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MHS Elementary School Introduces New Sensory Garden

Milton Hershey School’s elementary school students have a new creative way to stimulate their emotions and help them manage stress – an outdoor sensory garden. The garden was built over the summer by MHS teachers, students, and staff in an enclosed outdoor courtyard at Memorial Hall.

View our sensory garden on CBS-21.

The garden is part of a new strategy, implemented by elementary school principal Tara Valoczki, to provide students with support to deal with emotional and psychological issues. Another implemented strategy is a “calming corner” in each classroom where students have a safe and soothing area to help them get back on task.

“Part of our mission at Memorial Hall is to teach our students to build the capacity to understand what they need to do when they are frustrated or feeling upset,” said Valoczki. “The sensory garden gives our students a place to explore their senses and understand how they can become calm through the use of touch, smell, sound, etc.”

The sensory garden features a whisper phone, bamboo waterfall, rain sticks, drums, xylophone, marble maze, and a garden for students to water and maintain plants.

Elementary students enjoy the sensory garden

The garden is already being utilized by MHS teachers during the first few weeks of school.

“My second-graders are loving the new sensory garden,” said MHS teacher Christine Halliday. “I think it’s such an intentional reminder to students that we learn everywhere by exploring the world around us and by listening to ourselves in the spaces we’re in.”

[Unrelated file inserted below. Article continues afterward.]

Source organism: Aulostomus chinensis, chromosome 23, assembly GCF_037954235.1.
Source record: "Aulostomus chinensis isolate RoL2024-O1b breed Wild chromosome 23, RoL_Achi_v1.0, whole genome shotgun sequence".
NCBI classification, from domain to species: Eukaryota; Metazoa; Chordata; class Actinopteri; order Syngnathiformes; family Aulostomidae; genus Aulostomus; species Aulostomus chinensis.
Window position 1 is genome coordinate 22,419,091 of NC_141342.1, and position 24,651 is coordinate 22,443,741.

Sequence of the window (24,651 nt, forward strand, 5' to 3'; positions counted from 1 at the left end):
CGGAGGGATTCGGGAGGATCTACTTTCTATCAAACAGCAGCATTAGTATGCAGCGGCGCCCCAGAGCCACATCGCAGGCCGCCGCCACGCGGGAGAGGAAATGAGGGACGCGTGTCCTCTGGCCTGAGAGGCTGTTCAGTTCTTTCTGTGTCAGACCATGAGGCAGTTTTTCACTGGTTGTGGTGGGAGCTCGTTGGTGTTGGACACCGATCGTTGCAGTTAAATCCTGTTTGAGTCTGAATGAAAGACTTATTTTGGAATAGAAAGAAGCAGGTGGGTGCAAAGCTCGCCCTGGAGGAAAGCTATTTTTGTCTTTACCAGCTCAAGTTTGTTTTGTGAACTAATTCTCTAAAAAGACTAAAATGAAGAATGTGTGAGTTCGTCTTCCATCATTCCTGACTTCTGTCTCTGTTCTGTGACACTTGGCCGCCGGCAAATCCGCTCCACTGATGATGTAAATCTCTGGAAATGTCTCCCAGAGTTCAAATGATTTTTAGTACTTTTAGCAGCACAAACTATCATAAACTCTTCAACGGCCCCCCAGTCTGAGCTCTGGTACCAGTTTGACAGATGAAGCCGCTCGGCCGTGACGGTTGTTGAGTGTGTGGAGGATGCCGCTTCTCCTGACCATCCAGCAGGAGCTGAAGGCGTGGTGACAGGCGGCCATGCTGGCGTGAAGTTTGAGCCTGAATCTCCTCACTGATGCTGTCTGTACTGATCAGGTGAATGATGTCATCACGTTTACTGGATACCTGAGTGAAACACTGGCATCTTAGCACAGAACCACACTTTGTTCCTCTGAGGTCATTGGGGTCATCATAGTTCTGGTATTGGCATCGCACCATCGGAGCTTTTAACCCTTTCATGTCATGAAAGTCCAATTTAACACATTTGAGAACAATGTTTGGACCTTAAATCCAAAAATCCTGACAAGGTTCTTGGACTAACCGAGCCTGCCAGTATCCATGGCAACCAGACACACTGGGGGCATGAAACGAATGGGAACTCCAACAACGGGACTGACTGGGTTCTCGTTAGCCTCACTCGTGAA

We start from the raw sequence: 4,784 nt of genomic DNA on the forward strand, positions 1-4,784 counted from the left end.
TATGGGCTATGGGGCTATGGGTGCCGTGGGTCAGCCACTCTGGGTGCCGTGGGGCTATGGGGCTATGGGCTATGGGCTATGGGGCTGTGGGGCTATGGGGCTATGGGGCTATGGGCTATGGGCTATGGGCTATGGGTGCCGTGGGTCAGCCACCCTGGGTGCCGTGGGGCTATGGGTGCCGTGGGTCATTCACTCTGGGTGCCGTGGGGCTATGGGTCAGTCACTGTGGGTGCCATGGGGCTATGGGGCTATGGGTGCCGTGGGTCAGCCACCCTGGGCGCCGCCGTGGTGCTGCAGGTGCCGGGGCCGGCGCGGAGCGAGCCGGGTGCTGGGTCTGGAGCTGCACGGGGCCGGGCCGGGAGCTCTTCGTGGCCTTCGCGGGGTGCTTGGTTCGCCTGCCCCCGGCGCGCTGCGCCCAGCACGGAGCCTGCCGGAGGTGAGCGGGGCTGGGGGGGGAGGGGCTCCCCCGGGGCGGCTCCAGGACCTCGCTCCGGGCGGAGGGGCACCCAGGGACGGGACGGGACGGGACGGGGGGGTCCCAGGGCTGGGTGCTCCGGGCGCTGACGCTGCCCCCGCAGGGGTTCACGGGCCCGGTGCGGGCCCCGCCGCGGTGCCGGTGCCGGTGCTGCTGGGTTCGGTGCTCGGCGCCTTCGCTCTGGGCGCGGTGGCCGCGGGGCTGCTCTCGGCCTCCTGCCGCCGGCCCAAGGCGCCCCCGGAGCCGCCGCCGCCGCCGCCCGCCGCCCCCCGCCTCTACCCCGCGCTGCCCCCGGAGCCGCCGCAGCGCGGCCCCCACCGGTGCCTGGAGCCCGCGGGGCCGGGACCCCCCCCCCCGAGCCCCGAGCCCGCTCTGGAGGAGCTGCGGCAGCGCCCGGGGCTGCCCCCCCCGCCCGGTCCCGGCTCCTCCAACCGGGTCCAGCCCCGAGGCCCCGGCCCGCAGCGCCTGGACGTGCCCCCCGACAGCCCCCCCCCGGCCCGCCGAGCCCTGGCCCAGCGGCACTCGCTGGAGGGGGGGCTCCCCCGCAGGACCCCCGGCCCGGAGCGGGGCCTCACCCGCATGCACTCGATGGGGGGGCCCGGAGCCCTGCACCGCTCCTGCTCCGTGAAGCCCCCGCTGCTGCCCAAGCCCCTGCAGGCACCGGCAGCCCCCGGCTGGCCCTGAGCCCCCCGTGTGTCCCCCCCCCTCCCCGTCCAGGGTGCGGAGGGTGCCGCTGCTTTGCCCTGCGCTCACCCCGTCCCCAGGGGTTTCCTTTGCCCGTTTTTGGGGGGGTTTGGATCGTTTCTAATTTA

Mrs. Halliday incorporated the sensory garden into her curriculum. Students practiced using their five senses to take in and then describe their surroundings. From the exercise, students made a list of sensory words that describe how the garden makes them feel.

“I love how creative it is,” said second-grader Jhayla. “It makes me feel happy to hear the water running and I like talking to my friends through the giant tube.”

Elementary students listen to their friends in the sensory garden

Milton Hershey School’s whole child approach to education includes multifaceted approaches and supports to help students develop social and emotional skills in and out of the classroom. Read our white paper to learn more.


Milton Hershey School does not discriminate in admissions or other programs and services on the basis of race, color, national or ethnic origin, ancestry, sex, religious creed or disability. Read important MHS policies on equal opportunity and diversity, equal employment opportunity, and more.